New rules coming into force today (1 July) dictate that all new fully electric vehicles must be fitted with an audible warning device to aid safety.
In response to concerns that EVs pose a risk to pedestrians at low speed, the new ‘Regulation on the Sound Level of Motor Vehicles’ calls for silent vehicles to emit a sound when travelling at speeds under 12mph, or reversing.
An acoustic vehicle alert system (AVAS) will generate a noise similar to that made by conventional combustion engines, and can be deactivated when judged necessary by the driver.
The devices will be fitted to all new EVs with at least four wheels sold in the UK henceforth, and hybrid vehicles from July 2021 onwards.
Roads minister Michael Ellis said: “The government wants the benefits of green transport to be felt by everyone, and understands the concerns of the visually impaired about the possible hazards posed by quiet electric vehicles.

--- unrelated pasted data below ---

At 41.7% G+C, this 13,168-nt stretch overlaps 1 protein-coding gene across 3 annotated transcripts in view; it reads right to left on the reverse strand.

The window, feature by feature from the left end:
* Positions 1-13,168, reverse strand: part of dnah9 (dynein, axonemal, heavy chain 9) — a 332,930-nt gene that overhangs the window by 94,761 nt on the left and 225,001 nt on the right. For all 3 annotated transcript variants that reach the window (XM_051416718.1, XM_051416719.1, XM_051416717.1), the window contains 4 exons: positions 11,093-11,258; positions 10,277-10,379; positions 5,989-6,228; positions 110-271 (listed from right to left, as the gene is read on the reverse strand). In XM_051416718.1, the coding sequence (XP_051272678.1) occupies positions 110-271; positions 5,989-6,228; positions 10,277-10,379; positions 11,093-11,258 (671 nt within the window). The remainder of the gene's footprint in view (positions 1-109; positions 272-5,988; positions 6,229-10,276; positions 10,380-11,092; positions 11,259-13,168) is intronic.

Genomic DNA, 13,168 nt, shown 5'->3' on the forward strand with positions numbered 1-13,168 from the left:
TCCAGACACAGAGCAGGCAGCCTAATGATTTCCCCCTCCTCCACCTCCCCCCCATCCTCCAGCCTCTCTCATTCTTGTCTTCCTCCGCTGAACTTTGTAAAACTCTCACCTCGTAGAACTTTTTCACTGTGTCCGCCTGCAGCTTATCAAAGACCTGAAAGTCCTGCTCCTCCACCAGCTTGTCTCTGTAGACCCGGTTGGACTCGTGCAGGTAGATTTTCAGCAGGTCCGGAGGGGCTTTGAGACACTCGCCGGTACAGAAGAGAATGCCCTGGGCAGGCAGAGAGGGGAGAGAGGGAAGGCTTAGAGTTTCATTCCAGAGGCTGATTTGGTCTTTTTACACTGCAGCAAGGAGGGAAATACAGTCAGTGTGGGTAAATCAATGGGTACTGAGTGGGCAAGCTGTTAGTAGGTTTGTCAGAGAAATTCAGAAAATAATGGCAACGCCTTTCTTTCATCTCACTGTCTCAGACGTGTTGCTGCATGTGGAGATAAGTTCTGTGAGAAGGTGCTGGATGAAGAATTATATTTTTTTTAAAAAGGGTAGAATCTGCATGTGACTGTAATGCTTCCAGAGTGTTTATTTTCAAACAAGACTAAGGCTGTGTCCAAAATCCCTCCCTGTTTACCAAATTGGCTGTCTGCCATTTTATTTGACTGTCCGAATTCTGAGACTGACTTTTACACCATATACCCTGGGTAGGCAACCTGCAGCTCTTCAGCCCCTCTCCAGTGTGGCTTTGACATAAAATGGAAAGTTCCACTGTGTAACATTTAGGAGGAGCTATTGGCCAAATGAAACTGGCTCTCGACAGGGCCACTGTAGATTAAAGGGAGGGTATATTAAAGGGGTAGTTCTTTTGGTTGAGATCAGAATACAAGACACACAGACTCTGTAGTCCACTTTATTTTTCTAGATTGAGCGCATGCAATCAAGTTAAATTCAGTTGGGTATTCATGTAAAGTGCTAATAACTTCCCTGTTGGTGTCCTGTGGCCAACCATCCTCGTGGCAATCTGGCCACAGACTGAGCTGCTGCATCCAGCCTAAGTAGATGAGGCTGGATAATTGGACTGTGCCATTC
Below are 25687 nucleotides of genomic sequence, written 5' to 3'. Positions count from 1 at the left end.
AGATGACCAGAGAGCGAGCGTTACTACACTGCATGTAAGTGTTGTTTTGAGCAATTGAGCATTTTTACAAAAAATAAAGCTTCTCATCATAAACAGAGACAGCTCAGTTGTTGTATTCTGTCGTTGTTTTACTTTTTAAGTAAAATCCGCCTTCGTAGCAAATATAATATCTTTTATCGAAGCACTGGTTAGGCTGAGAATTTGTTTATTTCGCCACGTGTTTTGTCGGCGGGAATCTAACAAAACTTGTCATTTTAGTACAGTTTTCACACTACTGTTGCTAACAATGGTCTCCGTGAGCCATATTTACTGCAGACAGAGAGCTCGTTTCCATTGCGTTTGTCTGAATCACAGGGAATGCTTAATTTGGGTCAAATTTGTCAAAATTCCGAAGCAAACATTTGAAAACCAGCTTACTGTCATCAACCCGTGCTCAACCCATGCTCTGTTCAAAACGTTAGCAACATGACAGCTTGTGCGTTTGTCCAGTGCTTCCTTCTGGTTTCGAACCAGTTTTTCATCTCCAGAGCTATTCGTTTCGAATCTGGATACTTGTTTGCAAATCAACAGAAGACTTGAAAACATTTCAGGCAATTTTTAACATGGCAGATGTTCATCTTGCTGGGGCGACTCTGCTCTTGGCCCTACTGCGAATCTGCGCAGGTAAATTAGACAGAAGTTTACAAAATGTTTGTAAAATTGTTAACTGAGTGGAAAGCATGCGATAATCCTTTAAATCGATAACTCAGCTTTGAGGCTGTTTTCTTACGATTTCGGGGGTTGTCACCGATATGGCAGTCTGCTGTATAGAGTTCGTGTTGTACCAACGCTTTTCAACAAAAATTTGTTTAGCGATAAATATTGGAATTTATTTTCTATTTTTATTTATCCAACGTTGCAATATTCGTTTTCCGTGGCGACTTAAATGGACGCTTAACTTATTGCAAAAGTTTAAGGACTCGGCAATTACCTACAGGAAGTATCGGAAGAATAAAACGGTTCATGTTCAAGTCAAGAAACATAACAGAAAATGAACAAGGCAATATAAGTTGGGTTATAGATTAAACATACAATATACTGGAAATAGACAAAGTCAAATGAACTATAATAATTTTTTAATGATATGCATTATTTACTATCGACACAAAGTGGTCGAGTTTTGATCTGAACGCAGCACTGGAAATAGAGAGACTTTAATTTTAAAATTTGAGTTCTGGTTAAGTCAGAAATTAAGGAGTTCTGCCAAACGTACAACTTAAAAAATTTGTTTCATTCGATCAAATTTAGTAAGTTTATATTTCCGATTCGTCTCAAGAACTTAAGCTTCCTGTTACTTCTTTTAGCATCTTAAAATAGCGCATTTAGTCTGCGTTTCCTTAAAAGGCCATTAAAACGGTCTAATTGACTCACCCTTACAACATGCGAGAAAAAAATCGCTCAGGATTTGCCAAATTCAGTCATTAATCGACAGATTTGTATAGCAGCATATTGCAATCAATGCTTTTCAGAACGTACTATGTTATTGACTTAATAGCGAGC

“This new requirement will give pedestrians added confidence when crossing the road.”
A number of manufacturers, including Mitsubishi, Nissan and Toyota, already have some sort of AVAS fitted to their electric vehicles. Jaguar has equipped the I-Pace electric SUV with a system specifically tuned for the visually impaired, developed in conjunction with UK charity Guide Dogs for the Blind.
The new law comes as part of a government drive to facilitate the mass roll-out of zero-emissions vehicles.
The sale of new combustion-engined vehicles is set to be banned in the UK from 2040 onwards, although government advisors recently called for this to be brought forward to 2030.